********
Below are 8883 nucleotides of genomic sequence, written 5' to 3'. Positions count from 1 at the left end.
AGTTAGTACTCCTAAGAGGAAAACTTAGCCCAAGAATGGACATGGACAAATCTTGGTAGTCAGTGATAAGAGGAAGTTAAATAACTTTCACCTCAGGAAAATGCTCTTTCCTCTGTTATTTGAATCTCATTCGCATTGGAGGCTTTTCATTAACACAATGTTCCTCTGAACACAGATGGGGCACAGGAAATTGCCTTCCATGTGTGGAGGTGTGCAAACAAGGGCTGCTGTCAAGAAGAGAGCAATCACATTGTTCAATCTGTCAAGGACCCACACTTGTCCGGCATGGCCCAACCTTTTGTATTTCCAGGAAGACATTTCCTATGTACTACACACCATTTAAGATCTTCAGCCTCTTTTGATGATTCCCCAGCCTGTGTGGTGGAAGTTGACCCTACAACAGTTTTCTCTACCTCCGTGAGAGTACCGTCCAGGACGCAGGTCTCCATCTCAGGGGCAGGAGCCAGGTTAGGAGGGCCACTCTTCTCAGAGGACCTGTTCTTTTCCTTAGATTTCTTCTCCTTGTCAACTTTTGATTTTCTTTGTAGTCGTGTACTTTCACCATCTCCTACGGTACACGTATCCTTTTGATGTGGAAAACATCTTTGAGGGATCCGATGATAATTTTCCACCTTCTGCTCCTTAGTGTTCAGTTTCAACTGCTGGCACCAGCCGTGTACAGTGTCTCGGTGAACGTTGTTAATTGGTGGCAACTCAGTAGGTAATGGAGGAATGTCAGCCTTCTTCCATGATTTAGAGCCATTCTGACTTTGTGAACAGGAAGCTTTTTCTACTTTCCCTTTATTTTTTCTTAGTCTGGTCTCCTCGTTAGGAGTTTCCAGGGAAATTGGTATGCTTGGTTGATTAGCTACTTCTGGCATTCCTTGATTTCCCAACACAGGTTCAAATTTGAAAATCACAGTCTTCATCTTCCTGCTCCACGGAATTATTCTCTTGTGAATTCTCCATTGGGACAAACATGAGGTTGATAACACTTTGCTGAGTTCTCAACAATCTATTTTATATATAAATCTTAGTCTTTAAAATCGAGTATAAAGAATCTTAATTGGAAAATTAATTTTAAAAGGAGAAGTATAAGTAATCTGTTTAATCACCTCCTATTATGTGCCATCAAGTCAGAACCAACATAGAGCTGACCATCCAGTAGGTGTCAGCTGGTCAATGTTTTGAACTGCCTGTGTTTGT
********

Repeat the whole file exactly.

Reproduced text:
Below are 8883 nucleotides of genomic sequence, written 5' to 3'. Positions count from 1 at the left end.
AGTTAGTACTCCTAAGAGGAAAACTTAGCCCAAGAATGGACATGGACAAATCTTGGTAGTCAGTGATAAGAGGAAGTTAAATAACTTTCACCTCAGGAAAATGCTCTTTCCTCTGTTATTTGAATCTCATTCGCATTGGAGGCTTTTCATTAACACAATGTTCCTCTGAACACAGATGGGGCACAGGAAATTGCCTTCCATGTGTGGAGGTGTGCAAACAAGGGCTGCTGTCAAGAAGAGAGCAATCACATTGTTCAATCTGTCAAGGACCCACACTTGTCCGGCATGGCCCAACCTTTTGTATTTCCAGGAAGACATTTCCTATGTACTACACACCATTTAAGATCTTCAGCCTCTTTTGATGATTCCCCAGCCTGTGTGGTGGAAGTTGACCCTACAACAGTTTTCTCTACCTCCGTGAGAGTACCGTCCAGGACGCAGGTCTCCATCTCAGGGGCAGGAGCCAGGTTAGGAGGGCCACTCTTCTCAGAGGACCTGTTCTTTTCCTTAGATTTCTTCTCCTTGTCAACTTTTGATTTTCTTTGTAGTCGTGTACTTTCACCATCTCCTACGGTACACGTATCCTTTTGATGTGGAAAACATCTTTGAGGGATCCGATGATAATTTTCCACCTTCTGCTCCTTAGTGTTCAGTTTCAACTGCTGGCACCAGCCGTGTACAGTGTCTCGGTGAACGTTGTTAATTGGTGGCAACTCAGTAGGTAATGGAGGAATGTCAGCCTTCTTCCATGATTTAGAGCCATTCTGACTTTGTGAACAGGAAGCTTTTTCTACTTTCCCTTTATTTTTTCTTAGTCTGGTCTCCTCGTTAGGAGTTTCCAGGGAAATTGGTATGCTTGGTTGATTAGCTACTTCTGGCATTCCTTGATTTCCCAACACAGGTTCAAATTTGAAAATCACAGTCTTCATCTTCCTGCTCCACGGAATTATTCTCTTGTGAATTCTCCATTGGGACAAACATGAGGTTGATAACACTTTGCTGAGTTCTCAACAATCTATTTTATATATAAATCTTAGTCTTTAAAATCGAGTATAAAGAATCTTAATTGGAAAATTAATTTTAAAAGGAGAAGTATAAGTAATCTGTTTAATCACCTCCTATTATGTGCCATCAAGTCAGAACCAACATAGAGCTGACCATCCAGTAGGTGTCAGCTGGTCAATGTTTTGAACTGCCTGTGTTTGT